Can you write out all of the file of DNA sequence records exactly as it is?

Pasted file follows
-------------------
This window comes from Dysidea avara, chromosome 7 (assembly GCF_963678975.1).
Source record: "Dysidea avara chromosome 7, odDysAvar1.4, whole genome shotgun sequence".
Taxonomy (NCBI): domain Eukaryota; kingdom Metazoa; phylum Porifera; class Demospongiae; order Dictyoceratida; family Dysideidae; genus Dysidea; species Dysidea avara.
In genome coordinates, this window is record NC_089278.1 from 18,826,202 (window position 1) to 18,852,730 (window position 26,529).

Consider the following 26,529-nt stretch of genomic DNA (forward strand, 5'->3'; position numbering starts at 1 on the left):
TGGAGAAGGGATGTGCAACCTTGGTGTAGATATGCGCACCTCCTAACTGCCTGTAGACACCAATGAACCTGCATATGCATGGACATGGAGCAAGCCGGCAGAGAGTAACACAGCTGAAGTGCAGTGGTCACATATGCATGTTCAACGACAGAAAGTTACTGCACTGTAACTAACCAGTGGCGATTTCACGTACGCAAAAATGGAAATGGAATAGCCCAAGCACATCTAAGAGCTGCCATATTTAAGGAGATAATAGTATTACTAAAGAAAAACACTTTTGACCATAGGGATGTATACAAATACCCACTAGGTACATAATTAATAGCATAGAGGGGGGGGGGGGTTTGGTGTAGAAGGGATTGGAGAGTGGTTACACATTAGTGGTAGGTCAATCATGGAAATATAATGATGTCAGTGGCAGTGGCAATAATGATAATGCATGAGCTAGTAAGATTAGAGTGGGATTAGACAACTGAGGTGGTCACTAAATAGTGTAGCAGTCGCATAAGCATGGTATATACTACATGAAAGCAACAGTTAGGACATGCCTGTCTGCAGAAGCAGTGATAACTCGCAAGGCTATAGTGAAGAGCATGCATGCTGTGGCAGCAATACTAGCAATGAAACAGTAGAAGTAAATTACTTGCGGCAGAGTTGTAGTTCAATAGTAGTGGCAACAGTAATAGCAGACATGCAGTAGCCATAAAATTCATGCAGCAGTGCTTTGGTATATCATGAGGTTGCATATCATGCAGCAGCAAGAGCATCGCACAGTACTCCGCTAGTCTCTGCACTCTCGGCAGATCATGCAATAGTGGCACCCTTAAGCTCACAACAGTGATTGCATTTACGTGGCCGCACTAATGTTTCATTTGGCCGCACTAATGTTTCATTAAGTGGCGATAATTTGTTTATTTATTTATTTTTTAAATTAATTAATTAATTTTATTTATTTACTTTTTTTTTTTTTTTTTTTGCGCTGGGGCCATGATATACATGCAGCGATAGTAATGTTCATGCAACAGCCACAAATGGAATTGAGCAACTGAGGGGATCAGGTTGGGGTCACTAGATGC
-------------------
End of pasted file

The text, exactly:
This window comes from Dysidea avara, chromosome 7 (assembly GCF_963678975.1).
Source record: "Dysidea avara chromosome 7, odDysAvar1.4, whole genome shotgun sequence".
Taxonomy (NCBI): domain Eukaryota; kingdom Metazoa; phylum Porifera; class Demospongiae; order Dictyoceratida; family Dysideidae; genus Dysidea; species Dysidea avara.
In genome coordinates, this window is record NC_089278.1 from 18,826,202 (window position 1) to 18,852,730 (window position 26,529).

Consider the following 26,529-nt stretch of genomic DNA (forward strand, 5'->3'; position numbering starts at 1 on the left):
TGGAGAAGGGATGTGCAACCTTGGTGTAGATATGCGCACCTCCTAACTGCCTGTAGACACCAATGAACCTGCATATGCATGGACATGGAGCAAGCCGGCAGAGAGTAACACAGCTGAAGTGCAGTGGTCACATATGCATGTTCAACGACAGAAAGTTACTGCACTGTAACTAACCAGTGGCGATTTCACGTACGCAAAAATGGAAATGGAATAGCCCAAGCACATCTAAGAGCTGCCATATTTAAGGAGATAATAGTATTACTAAAGAAAAACACTTTTGACCATAGGGATGTATACAAATACCCACTAGGTACATAATTAATAGCATAGAGGGGGGGGGGGGTTTGGTGTAGAAGGGATTGGAGAGTGGTTACACATTAGTGGTAGGTCAATCATGGAAATATAATGATGTCAGTGGCAGTGGCAATAATGATAATGCATGAGCTAGTAAGATTAGAGTGGGATTAGACAACTGAGGTGGTCACTAAATAGTGTAGCAGTCGCATAAGCATGGTATATACTACATGAAAGCAACAGTTAGGACATGCCTGTCTGCAGAAGCAGTGATAACTCGCAAGGCTATAGTGAAGAGCATGCATGCTGTGGCAGCAATACTAGCAATGAAACAGTAGAAGTAAATTACTTGCGGCAGAGTTGTAGTTCAATAGTAGTGGCAACAGTAATAGCAGACATGCAGTAGCCATAAAATTCATGCAGCAGTGCTTTGGTATATCATGAGGTTGCATATCATGCAGCAGCAAGAGCATCGCACAGTACTCCGCTAGTCTCTGCACTCTCGGCAGATCATGCAATAGTGGCACCCTTAAGCTCACAACAGTGATTGCATTTACGTGGCCGCACTAATGTTTCATTTGGCCGCACTAATGTTTCATTAAGTGGCGATAATTTGTTTATTTATTTATTTTTTAAATTAATTAATTAATTTTATTTATTTACTTTTTTTTTTTTTTTTTTTGCGCTGGGGCCATGATATACATGCAGCGATAGTAATGTTCATGCAACAGCCACAAATGGAATTGAGCAACTGAGGGGATCAGGTTGGGGTCACTAGATGC